Yummy Date & Orange Scones

Our local reality show, Nestle Hottest Home Baker has captured my attention, and I sit glued to the set each week to watch the on screen action. My favorite baker has been voted off the show, so I’ve had to shift my allegiance. I chose one of the contestant’s recipes to make for my March test recipe. They turned out really well and were delicious.

Ingredients:

Scone Ingredients

1 cup dates chopped
Zest of 2 oranges
Juice of 2 oranges
1 Cinnamon Stick
A little sugar

Place these ingredients into a pot, melt and cook until it goes thick and caramelises. Note – my oranges didn’t have much juice, so I used some orange juice we had in the fridge. I added a little at a time until the dates sucked it up and I had a lovely thick mixture. Cool mixture.

4 cups self-raising flour
300ml cream (half a pint)
¼ cup sugar
1 can lemonade (Sprite)
½ tsp salt
Cinnamon sugar (make your own by mixing a few teaspoons of sugar with a little cinnamon)

Place flour and salt in a bowl. Add the date mixture and mix. Pour in cream and lemonade. Mix all ingredients into a smooth dough in a bowl. Tip out onto floured bench and cut out or shape. I just used a sharp knife and cut rough squares. Place scones just touching each other on tray. Sprinkle with cinnamon sugar. Bake at 220 degrees Celsius (425 degrees Fahrenheit) for 15-20 mins until starting to colour pale golden. Place on a tea towel on a wire rack.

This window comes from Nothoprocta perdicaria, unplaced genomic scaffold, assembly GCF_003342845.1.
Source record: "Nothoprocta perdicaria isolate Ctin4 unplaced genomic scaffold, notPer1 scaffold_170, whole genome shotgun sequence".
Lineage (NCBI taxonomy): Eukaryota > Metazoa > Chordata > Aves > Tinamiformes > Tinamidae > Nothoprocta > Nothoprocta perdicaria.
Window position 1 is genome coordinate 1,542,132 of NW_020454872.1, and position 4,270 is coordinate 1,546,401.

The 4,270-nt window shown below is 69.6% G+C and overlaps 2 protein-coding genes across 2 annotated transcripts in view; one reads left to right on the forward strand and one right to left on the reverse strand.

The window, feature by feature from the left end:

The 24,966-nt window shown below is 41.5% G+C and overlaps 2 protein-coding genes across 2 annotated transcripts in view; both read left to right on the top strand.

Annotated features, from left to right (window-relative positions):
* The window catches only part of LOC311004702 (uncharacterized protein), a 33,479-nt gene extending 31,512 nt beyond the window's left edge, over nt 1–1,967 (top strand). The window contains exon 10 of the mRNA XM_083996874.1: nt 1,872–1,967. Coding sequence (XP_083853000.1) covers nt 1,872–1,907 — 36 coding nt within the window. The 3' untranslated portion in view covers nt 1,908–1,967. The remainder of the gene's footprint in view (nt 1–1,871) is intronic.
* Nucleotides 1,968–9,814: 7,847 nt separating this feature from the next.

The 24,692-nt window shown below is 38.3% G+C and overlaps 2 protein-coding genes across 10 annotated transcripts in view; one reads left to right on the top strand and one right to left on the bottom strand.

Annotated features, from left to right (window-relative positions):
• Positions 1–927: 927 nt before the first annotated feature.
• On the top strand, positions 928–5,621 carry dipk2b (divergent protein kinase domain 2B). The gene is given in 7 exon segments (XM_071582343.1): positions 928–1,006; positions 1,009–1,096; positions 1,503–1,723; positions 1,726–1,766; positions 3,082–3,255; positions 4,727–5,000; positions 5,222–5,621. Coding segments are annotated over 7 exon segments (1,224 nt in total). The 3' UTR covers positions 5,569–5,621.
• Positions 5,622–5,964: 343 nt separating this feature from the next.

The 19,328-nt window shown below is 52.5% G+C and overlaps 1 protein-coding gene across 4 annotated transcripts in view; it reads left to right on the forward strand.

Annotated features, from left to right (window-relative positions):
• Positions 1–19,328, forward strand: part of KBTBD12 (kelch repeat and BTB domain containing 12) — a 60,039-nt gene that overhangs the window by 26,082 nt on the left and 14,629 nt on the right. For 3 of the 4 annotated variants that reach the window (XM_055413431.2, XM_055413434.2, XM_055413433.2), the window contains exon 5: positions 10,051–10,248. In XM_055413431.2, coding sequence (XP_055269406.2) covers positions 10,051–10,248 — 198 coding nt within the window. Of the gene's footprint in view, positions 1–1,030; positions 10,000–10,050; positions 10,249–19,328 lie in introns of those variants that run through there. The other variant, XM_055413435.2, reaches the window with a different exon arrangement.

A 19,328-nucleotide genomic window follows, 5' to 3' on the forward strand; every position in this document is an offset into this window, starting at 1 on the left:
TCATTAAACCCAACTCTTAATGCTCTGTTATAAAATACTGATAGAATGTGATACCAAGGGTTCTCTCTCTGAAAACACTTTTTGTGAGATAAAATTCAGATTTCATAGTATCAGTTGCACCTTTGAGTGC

Shelley’s notes: I used a fan bake oven, which cooks quicker. My scones were ready after ten minutes of cooking. My mix was quite damp and sticky. I sprinkled just enough flour on it for me to pat it into shape and cut into smaller squares.

The recipe is a hybrid of Chelsea Sugar & Good Taste Australia & Courtney from Nestle Hottest Home Baker.

Date & Orange Scones

This is the final product. I ate them warm with raspberry jam or a little butter. You could use jam and whipped cream as a topping or your favorite jam or jelly. I froze the leftovers, and they tasted just as good heated a little in the microwave after I’d thawed them out. My March recipe was a big success.